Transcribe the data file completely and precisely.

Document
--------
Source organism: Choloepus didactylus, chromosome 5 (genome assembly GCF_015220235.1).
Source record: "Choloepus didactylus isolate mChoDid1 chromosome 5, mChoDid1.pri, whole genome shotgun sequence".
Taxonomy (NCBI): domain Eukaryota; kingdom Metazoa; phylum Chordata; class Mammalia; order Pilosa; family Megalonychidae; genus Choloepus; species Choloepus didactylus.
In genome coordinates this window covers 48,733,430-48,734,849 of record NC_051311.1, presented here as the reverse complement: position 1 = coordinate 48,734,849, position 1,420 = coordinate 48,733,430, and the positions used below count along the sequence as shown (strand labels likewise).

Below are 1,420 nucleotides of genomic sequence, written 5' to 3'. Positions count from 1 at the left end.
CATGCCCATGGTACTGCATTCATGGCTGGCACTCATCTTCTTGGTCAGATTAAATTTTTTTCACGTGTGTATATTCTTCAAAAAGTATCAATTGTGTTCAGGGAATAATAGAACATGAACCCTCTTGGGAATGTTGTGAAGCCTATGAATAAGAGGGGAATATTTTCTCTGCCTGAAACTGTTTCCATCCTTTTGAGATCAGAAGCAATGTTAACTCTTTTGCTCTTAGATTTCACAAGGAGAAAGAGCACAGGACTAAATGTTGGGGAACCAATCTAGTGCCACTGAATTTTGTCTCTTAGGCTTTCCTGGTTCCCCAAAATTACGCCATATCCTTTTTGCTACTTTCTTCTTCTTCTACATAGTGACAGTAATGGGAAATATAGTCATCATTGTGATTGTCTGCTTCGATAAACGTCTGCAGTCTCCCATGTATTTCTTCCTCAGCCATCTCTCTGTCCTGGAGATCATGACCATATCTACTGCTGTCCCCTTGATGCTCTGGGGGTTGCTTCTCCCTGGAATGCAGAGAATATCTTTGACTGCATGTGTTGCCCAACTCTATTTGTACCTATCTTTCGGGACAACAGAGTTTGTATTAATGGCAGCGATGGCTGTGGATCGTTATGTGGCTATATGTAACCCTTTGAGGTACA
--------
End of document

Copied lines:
Source organism: Choloepus didactylus, chromosome 5 (genome assembly GCF_015220235.1).
Source record: "Choloepus didactylus isolate mChoDid1 chromosome 5, mChoDid1.pri, whole genome shotgun sequence".
Taxonomy (NCBI): domain Eukaryota; kingdom Metazoa; phylum Chordata; class Mammalia; order Pilosa; family Megalonychidae; genus Choloepus; species Choloepus didactylus.
In genome coordinates this window covers 48,733,430-48,734,849 of record NC_051311.1, presented here as the reverse complement: position 1 = coordinate 48,734,849, position 1,420 = coordinate 48,733,430, and the positions used below count along the sequence as shown (strand labels likewise).

Below are 1,420 nucleotides of genomic sequence, written 5' to 3'. Positions count from 1 at the left end.
CATGCCCATGGTACTGCATTCATGGCTGGCACTCATCTTCTTGGTCAGATTAAATTTTTTTCACGTGTGTATATTCTTCAAAAAGTATCAATTGTGTTCAGGGAATAATAGAACATGAACCCTCTTGGGAATGTTGTGAAGCCTATGAATAAGAGGGGAATATTTTCTCTGCCTGAAACTGTTTCCATCCTTTTGAGATCAGAAGCAATGTTAACTCTTTTGCTCTTAGATTTCACAAGGAGAAAGAGCACAGGACTAAATGTTGGGGAACCAATCTAGTGCCACTGAATTTTGTCTCTTAGGCTTTCCTGGTTCCCCAAAATTACGCCATATCCTTTTTGCTACTTTCTTCTTCTTCTACATAGTGACAGTAATGGGAAATATAGTCATCATTGTGATTGTCTGCTTCGATAAACGTCTGCAGTCTCCCATGTATTTCTTCCTCAGCCATCTCTCTGTCCTGGAGATCATGACCATATCTACTGCTGTCCCCTTGATGCTCTGGGGGTTGCTTCTCCCTGGAATGCAGAGAATATCTTTGACTGCATGTGTTGCCCAACTCTATTTGTACCTATCTTTCGGGACAACAGAGTTTGTATTAATGGCAGCGATGGCTGTGGATCGTTATGTGGCTATATGTAACCCTTTGAGGTACA